Meaning of truncate in English:


See synonyms for truncate

Translate truncate into Spanish


[with object]
  • 1Shorten the duration or extent of.

    ‘he was a sensational player whose career was truncated by injuries’
    • ‘like many women of her generation who were at school just before the war, she was obliged to truncate her education’
    • ‘the novel has been truncated’
    • ‘Now, that is, at best, an abbreviated and truncated version of what had occurred, is it not?’
    • ‘Both her parents had had interrupted childhoods, and truncated educations, and were determined their children should not suffer the same fate.’
    • ‘What happened, though, was that the debate ran eight minutes long, so all of the ensuing commentary was truncated.’
    • ‘I've truncated the entries here on the main page after realizing the scroll had reached ridiculous lengths.’
    • ‘However, when I looked today, the same behavior takes place: the link is still truncated.’
    • ‘The speakers praised the deeds of the former Mayor whose second term was truncated by legislative and judicial developments.’
    • ‘So, it was a fairly truncated session, but worth it nonetheless, and we made a pact to repeat it tomorrow.’
    • ‘In all, that made for a fairly truncated day today, but at least I now feel very blithe, and I had two excellent ideas for the book.’
    • ‘The film is characterised by the fine balance between truncated anecdotes and a nuanced sense of time passing.’
    • ‘Then it rushed the deal through via an urgency committee which truncated public debate and scrutiny.’
    • ‘Even such truncated performances, however, are thought to evoke cosmic responses such as thunderstorms or strong rain.’
    • ‘All of these plotlines feel like they're truncated from longer films.’
    • ‘Since Wilson died at an early age, the story is necessarily truncated.’
    • ‘The floor zone in the porches was truncated by the plow at the far northeast and far southwest corners of the structure basin.’
    • ‘The time from the first stage of deepening sleep to REM sleep is truncated.’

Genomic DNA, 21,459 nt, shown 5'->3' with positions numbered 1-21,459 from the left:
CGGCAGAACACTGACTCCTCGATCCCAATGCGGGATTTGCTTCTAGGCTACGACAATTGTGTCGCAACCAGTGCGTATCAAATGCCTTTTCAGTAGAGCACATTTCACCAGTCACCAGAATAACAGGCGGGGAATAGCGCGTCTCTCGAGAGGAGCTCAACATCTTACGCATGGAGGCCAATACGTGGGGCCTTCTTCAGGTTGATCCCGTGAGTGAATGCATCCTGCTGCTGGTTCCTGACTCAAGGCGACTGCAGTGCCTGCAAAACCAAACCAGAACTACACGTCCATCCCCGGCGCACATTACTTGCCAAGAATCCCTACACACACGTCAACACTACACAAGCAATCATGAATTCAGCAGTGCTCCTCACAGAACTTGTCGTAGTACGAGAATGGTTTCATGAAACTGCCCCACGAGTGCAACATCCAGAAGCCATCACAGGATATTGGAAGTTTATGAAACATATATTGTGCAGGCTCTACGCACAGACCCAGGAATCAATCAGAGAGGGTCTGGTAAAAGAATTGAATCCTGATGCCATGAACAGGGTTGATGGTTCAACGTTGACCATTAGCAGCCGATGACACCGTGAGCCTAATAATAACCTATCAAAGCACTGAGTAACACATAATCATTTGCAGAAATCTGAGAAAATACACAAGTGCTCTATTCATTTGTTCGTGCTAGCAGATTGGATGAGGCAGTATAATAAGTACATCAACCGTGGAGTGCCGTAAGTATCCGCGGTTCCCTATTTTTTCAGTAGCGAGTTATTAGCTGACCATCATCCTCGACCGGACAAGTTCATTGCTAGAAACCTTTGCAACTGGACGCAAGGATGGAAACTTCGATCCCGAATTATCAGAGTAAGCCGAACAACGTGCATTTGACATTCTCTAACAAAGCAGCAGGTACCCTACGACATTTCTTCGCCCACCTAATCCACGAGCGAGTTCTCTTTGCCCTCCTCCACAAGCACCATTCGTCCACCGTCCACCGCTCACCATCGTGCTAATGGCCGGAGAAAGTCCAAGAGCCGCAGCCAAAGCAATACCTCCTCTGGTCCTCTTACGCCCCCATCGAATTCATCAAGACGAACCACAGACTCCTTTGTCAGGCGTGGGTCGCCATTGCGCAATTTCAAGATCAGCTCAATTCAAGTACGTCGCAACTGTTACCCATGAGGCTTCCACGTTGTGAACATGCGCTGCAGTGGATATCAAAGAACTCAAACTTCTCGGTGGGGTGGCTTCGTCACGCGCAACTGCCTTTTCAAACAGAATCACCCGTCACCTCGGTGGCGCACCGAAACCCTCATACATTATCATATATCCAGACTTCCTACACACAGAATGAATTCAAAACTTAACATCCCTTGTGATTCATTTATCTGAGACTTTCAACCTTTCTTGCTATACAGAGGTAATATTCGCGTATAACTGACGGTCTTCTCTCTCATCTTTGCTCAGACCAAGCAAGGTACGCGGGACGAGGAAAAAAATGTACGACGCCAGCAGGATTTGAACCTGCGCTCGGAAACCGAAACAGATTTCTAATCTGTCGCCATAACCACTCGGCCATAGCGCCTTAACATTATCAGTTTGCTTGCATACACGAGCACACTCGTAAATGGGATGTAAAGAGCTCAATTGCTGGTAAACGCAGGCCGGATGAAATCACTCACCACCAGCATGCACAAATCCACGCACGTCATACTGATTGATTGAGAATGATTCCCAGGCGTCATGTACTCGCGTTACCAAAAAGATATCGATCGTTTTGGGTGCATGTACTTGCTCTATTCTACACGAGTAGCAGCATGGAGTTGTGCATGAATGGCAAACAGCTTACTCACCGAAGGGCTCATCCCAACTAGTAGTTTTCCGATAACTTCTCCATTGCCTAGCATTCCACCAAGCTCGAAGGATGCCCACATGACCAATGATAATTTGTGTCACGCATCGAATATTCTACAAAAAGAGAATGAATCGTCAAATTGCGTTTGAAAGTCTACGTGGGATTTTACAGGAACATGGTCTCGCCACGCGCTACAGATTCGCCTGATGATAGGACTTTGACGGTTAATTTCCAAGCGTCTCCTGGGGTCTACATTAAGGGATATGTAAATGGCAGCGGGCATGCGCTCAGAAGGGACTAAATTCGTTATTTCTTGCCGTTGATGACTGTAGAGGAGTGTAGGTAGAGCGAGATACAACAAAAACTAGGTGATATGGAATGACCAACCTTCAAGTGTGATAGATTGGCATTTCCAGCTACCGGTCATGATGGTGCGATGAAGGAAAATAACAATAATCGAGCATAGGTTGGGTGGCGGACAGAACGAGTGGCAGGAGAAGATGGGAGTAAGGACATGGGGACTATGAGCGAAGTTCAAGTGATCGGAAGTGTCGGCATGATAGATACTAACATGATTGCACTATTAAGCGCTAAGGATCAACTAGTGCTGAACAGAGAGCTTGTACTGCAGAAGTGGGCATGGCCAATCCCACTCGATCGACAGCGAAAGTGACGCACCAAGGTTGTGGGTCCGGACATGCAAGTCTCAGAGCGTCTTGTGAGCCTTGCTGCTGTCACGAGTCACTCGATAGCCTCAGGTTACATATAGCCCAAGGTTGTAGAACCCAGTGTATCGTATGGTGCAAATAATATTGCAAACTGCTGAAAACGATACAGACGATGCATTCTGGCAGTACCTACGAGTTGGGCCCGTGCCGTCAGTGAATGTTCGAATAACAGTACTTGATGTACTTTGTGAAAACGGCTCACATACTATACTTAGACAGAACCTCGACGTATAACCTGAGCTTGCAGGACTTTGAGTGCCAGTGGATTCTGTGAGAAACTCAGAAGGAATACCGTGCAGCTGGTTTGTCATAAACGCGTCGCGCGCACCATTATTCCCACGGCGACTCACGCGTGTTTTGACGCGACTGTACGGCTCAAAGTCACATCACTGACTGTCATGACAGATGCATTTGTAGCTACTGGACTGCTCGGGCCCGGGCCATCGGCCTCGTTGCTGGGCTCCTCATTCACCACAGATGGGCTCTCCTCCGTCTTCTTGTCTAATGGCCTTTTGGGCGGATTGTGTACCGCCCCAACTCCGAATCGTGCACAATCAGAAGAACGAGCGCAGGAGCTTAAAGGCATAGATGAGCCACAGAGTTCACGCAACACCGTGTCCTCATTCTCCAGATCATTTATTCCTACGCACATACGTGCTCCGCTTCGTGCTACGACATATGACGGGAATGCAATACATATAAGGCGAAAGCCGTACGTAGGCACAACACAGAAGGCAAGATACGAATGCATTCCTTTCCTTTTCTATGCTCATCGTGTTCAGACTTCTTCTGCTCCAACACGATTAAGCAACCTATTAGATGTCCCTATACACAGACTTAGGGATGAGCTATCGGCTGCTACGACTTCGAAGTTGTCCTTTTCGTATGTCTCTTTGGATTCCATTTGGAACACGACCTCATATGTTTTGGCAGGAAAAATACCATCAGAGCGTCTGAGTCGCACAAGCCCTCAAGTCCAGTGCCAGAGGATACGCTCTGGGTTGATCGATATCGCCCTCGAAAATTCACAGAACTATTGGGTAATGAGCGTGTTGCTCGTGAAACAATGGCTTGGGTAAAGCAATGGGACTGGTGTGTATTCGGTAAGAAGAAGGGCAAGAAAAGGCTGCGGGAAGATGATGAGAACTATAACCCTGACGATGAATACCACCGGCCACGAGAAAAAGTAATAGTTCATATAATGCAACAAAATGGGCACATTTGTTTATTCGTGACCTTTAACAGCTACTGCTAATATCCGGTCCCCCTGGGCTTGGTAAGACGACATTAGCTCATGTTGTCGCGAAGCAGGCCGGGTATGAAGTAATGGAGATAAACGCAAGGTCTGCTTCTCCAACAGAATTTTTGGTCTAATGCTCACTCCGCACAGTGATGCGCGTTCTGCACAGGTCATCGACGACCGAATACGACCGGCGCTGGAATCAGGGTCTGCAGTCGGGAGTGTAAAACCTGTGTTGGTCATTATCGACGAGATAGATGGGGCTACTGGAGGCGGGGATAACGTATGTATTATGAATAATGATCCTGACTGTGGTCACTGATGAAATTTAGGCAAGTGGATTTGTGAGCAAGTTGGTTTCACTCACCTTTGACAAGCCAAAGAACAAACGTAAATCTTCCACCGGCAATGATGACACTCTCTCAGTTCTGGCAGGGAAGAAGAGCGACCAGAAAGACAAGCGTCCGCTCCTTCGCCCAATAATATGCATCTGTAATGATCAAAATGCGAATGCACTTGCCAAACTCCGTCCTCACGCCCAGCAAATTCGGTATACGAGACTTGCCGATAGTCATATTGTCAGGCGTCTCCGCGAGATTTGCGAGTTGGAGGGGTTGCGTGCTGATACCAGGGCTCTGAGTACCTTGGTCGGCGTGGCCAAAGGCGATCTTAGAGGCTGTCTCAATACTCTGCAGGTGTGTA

• ‘For all of these goods, product cycles are truncated by rapid innovation.’
    • ‘Spring netting was truncated shortly after peak passage of that species.’
    • ‘It was no accident that Charles often truncated his public speeches.’
    • ‘There was a strained pause following that truncated attempt at a sentence.’
    • ‘It was truncated on its northern fringe by two prehistoric mining pits and on its eastern side by another.’
    shorten, cut, cut short, curtail, dock, prune, trim, lop, abbreviate, telescope
    View synonyms
    1. 1.1Shorten by cutting off the top or end.
      • ‘the torso has been truncated just below the neck line’
  • 2Crystallography
    Replace (an edge or an angle) by a plane, typically so as to make equal angles with the adjacent faces.

    ‘Internally, grains commonly show concentric compositional zonation, which is truncated at broken grain edges.’
    • ‘Rather, the quartz crystals are cleanly truncated at the contacts, or they wrap themselves around the pyrites.’
    • ‘The thickness of (100) and (200) sectors in truncated single crystals of linear polyethylene grown from dilute n-octane solution at 95 °C was measured by atomic force microscopy (AFM) in tapping mode.’



/trʌŋˈkeɪt/ /ˈtrʌŋkeɪt/


Botany Zoology
  • (of a leaf, feather, or other part) ending abruptly as if cut off across the base or tip.

    ‘The ends are usually acute or obtuse, but sometimes also fish tail-like, truncate or vague.’
    • ‘Convex, anteriorly truncate glabella tapers forward and is outlined by broad, shallow axial and preglabellar furrows.’
    • ‘The cell is oval with a truncate apical region, from which the flagella and haptonema originate.’
    • ‘The dykes and sheets sharply truncate structures in the wall rock gneisses and greenstones, and large (several tens of metres) wall-rock xenoliths may be completely engulfed by the intrusive sheets.’





Late 15th century from Latin truncat- ‘maimed’, from the verb truncare.